Singaporeans suffering from PAP fatigue

From ‘PAP incapable of reinventing itself: Catherine Lim’, article by Fann Sim, news.

…”Reinvention would require the opening up of one crucial area that the government is determined to have tight control over. This is the area of political liberties — open debate, criticism, independence of the media, public assembly, street demonstrations for the cause, all of which are taken for granted in practising democracies.

“Over the years, the government had rather reluctantly made some concessions —  allowing the speaker’s corner, relaxing some censorship laws, tweaking a rule here, tinkling with another law there, but never going beyond these small legal offerings. Singaporeans have no choice but to accept because there was nothing better.”

…Lim also added that there is a “PAP fatigue” among Singaporeans that is a result of PAP’s lack of nurturing Singaporeans politically, and failing to provide the proper environment for political education and growth. “Ideally, as long as they don’t open up, and as long as political dissidents feel like they can be punished some other way. … then the so called transformation from the GE will be at best a partial one,” said Lim.

This idea of the PAP renewing and remaking itself isn’t new, and whether they are slowly delivering on their past promises to reboot a ‘tried and tested’ system of governance is up for debate. The ministerial pay issue, for example, would be readily cited by those affected as a key step in the transformative process, or the fact that you could insult an MP on Facebook and be let off with nothing more than a deletion of your post instead of being sued. You can’t get both sides of the fence to agree on what ‘reinvention’ means. Critics call for a complete change of mindset or a two-party state, while to the PAP it would merely refer to the injection of new blood, less ironclad ruling, or any form of compromise that maintains the status quo short of changing the uniform or even the lightning logo. Getting the PAP brand to overhaul its product is like telling Nike to erase its ‘swoosh’. But here’s a lowdown of how long the PAP has boasted about ‘transforming’ and ‘remaking’ itself, without so much as giving itself a second coat of white paint, the only difference lying in going through the motions.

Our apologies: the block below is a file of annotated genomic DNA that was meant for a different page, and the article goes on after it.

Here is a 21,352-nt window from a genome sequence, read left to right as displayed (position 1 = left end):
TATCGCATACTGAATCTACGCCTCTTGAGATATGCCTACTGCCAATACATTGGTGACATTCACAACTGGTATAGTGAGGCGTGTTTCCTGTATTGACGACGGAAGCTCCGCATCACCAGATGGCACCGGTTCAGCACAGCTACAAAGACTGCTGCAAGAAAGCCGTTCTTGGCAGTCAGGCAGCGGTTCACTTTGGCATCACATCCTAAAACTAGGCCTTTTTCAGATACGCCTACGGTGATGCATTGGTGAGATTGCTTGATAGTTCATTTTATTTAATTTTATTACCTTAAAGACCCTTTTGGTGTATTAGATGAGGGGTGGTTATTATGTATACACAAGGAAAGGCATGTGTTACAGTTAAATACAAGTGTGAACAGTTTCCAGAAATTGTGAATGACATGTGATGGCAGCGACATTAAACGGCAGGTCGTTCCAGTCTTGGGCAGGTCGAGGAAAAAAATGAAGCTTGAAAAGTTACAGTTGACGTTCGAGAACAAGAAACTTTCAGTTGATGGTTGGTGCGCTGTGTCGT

Back in 2004, PM Lee Hsien Loong had this to say about ‘shedding the old PAP’:

We cannot be the same old PAP…The Government is pulling back to give people more space. We are involving people more in the decisions that affect them.

And then they made the executive decision to build two IRs, mow down Bukit Brown cemetery and run an expressway through Rochor, leaving the people no choice in the matter. This ‘consultative and inclusive’ style was brought up again in a recent plea last year to the party to ‘reinvent’ itself, and only time will tell if such promises to change and engage will prevail or turn out to be bloated rhetoric that will be put on playback every couple years or so just before the GE.